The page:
That’s not to say roleplaying out a scene isn’t superior, because it is: you get much more interesting results through the other players doing the unexpected. In the long run, once you’ve played a few times, it’s probably possible to get into the groove and have a lot of fun with scenes. But the bulk of the mechanics seem to support your phenomenal power to write entire epochs in broad strokes. Really, scenes seem similar to what it would be like to play a Nobilis game where every time you do something in public, you have to turn around and play a scene where normal peoples’ lives on the street are interrupted by the miracle; interesting, sure, but a distraction from what the game really seems to be about.

Ultimately, I feel like scenes are missing a real mechanical hook to make playing them out feel superior to just dictating them.

Collaborative History-Building

What I keep alluding to is that Microscope doesn’t necessarily have to succeed as an RPG, because its mostly undocumented feature is its strongest: it provides a structured framework by which a group of friends can generate a backstory for any setting you’d like that they’re all interested in. You can fill it in over one or more sessions as deep as you’d like, and then you can set any other RPG you want in it.

It’s Smallville’s Pathways writ across the entire backstory of a setting. A GM could roll up with a general campaign idea like “I want to do a gritty supers game” or “I want to do a game about magical Vikings right after Ragnarok” or “I want to run transhuman space opera.” The group then can, in a couple of hours, turn out the framework for a history that they’re all invested in for the GM to use as the skeleton for the game’s backstory and plots. My group ended the session with the general consensus of, “that was pretty fun… but what I really want to do is start a regular RPG set in this world.”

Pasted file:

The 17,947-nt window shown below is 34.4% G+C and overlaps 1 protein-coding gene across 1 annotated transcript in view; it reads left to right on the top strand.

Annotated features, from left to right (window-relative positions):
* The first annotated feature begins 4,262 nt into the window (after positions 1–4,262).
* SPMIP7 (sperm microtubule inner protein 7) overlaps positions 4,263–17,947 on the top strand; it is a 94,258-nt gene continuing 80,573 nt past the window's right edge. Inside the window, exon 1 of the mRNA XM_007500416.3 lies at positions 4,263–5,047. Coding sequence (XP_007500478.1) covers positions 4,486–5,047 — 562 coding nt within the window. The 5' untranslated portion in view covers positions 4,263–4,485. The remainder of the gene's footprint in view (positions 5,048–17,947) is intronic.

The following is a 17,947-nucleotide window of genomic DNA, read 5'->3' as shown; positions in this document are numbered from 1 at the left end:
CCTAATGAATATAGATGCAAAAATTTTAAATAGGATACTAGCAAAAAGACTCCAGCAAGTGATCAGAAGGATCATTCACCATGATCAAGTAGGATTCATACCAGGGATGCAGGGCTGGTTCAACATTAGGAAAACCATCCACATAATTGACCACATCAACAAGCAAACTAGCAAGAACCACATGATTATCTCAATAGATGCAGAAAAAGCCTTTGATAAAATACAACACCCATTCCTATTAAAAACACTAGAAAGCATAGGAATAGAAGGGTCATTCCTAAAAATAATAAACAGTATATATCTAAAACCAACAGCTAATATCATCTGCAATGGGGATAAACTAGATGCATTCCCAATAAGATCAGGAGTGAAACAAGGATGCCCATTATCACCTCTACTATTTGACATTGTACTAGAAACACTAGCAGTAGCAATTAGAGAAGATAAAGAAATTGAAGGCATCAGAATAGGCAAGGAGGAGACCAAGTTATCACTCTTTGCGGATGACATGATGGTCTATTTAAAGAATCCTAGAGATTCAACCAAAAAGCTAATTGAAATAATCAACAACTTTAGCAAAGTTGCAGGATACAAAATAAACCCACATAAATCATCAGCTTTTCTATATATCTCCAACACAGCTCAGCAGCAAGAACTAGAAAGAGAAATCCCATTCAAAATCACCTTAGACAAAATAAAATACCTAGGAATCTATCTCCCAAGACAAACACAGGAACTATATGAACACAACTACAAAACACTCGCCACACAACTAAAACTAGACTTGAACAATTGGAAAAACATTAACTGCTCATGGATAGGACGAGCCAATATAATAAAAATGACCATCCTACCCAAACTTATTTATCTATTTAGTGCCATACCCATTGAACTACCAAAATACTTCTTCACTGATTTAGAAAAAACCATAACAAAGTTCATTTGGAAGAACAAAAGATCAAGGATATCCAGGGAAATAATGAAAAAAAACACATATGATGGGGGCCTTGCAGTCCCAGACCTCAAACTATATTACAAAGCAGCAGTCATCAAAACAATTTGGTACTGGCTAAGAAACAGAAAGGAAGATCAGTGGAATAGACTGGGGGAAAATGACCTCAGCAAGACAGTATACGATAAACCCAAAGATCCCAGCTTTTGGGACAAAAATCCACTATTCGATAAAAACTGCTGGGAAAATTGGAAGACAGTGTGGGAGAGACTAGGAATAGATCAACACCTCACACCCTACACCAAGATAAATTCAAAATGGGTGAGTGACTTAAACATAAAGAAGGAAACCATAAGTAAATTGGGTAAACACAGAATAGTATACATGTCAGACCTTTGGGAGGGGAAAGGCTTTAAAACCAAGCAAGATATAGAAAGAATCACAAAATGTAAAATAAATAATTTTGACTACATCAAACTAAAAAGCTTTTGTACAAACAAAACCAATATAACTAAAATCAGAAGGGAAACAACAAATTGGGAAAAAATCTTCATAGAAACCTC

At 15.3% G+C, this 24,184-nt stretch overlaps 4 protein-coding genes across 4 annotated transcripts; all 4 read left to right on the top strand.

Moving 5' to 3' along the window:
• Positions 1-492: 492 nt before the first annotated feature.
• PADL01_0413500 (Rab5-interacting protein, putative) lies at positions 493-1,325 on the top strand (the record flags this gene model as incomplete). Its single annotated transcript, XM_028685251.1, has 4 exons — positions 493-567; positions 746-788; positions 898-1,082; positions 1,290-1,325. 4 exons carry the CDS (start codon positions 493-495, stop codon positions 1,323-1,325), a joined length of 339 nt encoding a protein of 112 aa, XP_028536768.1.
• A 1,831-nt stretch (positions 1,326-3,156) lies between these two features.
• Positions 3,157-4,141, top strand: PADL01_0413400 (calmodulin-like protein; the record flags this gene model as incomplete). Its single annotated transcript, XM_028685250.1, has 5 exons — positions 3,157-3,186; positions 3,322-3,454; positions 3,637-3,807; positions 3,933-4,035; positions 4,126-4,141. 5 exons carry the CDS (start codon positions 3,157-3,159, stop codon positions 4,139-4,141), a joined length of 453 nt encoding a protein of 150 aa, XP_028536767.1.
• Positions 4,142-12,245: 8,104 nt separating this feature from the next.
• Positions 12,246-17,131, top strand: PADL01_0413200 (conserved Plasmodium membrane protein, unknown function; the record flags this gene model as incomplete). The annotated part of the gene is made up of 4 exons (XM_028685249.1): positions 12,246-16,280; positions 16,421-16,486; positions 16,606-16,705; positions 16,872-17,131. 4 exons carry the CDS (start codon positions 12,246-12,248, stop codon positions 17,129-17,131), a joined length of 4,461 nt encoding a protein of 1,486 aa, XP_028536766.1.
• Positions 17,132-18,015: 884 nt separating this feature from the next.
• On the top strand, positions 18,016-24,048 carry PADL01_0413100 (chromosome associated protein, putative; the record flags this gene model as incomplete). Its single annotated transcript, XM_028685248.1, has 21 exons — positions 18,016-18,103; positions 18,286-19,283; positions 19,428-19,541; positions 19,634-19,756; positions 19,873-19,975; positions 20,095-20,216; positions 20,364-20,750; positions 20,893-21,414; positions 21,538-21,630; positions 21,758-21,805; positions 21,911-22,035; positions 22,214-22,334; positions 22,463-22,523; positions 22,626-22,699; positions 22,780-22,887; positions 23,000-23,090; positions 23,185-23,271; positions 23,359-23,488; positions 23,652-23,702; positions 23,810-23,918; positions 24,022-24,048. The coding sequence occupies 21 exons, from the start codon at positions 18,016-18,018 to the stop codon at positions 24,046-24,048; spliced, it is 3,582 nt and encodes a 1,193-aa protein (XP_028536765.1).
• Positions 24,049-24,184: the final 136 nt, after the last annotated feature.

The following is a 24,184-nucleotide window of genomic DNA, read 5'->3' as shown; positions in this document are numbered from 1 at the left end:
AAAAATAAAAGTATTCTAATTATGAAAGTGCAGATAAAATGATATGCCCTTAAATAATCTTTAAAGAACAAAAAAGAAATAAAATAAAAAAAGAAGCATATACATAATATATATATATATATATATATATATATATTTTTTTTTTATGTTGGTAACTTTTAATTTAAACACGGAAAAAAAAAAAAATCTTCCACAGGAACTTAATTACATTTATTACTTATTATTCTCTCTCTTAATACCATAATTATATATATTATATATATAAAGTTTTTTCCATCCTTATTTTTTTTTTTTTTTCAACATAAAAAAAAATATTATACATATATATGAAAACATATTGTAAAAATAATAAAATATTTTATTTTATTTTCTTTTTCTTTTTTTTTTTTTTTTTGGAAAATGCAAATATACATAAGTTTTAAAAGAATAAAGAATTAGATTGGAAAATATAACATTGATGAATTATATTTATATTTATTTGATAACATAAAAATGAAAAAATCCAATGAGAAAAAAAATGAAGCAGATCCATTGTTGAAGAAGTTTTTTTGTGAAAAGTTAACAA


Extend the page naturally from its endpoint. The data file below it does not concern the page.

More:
The one caveat is, like many story games that give players a ton of agency, you have to watch that the ridiculousness bar doesn’t get set too low. One player adds a dinosaur planet, and then hopefully nobody else thought that they were playing a game where a dinosaur planet would be too silly. We generally felt like we should have added more Yes and No details to the palette at the start, and if you’re using this to prep for a game there’s probably room to establish a social contract up front establishing the general tone/seriousness you’re going to try to stick to.

A Zillion Noises Whimper

Of the four targets I mentioned in part 1, Microscope certainly hits them all.

  • It was easy to explain with only one person knowing the rules (though really getting everyone to buy into scenes might have benefited from more rules knowledge) and provided a fun time for several hours.
  • When we were finished, there were certainly areas unexplored that we could have reconvened to fill in; I don’t know that we would have been interested in doing more than a couple sessions more, but we could have certainly continued past one.
  • No GM was required (though a bit more GM-like powers handed to the player framing the scene might have been one way to help make them more interesting to roleplay).
  • It’s an awesome tool for collaborative setup before a more traditional RPG.

It’s short and easy to pick up. It’s probably less intimidating to more traditional gamers than a lot of other story games (since you can enjoy it as a shared invention tool even if you don’t like the freeform RP). It’s a neat way to get a game in when you’ve got a couple hours and a stack of notecards. And it’s a really interesting way to prep a traditional campaign. Check it out.